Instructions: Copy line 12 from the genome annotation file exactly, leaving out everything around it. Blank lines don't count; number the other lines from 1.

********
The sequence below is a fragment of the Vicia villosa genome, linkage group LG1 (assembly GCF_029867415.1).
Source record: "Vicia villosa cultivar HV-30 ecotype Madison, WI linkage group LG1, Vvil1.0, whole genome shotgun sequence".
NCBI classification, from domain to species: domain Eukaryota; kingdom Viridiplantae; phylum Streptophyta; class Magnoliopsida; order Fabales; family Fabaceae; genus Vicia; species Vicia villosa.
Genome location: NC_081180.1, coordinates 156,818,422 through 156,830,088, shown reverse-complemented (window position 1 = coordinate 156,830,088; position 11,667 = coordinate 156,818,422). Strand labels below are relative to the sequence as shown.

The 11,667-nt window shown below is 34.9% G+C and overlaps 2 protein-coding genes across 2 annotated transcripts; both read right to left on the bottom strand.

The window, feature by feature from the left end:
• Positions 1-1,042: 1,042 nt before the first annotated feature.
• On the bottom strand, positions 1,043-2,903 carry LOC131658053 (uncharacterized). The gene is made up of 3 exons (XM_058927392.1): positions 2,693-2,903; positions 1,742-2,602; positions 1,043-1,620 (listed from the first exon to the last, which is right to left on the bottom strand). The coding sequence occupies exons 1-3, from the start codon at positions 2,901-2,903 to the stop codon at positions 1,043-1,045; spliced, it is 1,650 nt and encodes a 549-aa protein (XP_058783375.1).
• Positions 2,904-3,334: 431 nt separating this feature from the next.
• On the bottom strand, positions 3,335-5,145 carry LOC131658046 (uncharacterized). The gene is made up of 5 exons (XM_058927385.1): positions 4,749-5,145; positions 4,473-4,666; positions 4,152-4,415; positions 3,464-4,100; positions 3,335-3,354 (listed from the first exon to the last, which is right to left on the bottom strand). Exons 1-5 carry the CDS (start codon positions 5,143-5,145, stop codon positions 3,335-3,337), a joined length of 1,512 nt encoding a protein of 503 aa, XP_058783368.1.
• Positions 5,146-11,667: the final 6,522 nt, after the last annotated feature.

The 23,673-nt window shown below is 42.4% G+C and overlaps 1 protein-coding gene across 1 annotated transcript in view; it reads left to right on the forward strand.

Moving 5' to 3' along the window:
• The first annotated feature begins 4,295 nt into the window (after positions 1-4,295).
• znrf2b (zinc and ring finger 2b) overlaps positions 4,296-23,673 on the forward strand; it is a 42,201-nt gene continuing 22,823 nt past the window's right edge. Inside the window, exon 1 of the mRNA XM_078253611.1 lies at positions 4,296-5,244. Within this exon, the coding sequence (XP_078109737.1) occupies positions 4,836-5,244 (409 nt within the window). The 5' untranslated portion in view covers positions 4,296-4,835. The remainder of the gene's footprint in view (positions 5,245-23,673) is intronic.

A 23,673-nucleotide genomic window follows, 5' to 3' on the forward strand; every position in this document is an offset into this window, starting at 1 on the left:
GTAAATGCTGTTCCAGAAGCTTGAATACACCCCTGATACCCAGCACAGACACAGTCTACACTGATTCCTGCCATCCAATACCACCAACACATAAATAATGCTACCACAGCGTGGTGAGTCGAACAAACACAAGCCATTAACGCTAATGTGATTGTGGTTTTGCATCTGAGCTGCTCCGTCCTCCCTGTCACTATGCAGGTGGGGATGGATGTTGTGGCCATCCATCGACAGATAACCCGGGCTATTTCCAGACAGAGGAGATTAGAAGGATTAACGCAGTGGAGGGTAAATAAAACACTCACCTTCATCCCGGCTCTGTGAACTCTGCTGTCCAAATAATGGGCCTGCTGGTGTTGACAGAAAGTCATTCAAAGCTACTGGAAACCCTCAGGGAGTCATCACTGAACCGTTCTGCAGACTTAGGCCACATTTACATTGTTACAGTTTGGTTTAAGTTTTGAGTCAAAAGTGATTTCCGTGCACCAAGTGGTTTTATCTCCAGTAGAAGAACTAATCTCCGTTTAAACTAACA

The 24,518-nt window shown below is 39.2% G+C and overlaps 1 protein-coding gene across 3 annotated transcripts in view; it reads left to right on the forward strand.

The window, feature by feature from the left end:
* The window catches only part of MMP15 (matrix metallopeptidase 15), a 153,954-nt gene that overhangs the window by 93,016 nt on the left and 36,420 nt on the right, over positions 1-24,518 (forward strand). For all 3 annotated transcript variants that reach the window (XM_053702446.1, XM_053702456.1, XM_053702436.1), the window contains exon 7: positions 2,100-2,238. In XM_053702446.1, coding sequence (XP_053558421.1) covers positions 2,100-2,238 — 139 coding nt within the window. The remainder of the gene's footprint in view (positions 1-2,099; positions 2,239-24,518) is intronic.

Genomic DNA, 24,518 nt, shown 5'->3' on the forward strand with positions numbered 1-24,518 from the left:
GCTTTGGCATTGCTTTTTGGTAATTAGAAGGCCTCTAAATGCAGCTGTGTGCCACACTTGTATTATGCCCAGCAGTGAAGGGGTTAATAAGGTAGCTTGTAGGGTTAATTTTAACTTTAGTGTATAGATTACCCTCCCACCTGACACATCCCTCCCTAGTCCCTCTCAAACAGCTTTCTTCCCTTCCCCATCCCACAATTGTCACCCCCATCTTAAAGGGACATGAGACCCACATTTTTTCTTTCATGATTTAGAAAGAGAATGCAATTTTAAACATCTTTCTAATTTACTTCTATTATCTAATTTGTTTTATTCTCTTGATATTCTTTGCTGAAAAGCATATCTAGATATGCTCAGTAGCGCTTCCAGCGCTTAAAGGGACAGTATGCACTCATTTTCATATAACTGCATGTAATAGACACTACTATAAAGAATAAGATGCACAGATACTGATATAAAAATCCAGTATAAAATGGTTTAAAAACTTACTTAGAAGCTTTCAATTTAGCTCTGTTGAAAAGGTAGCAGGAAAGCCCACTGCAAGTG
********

The 23,673-nt window shown below is 42.4% G+C and overlaps 1 protein-coding gene across 1 annotated transcript in view; it reads left to right on the forward strand.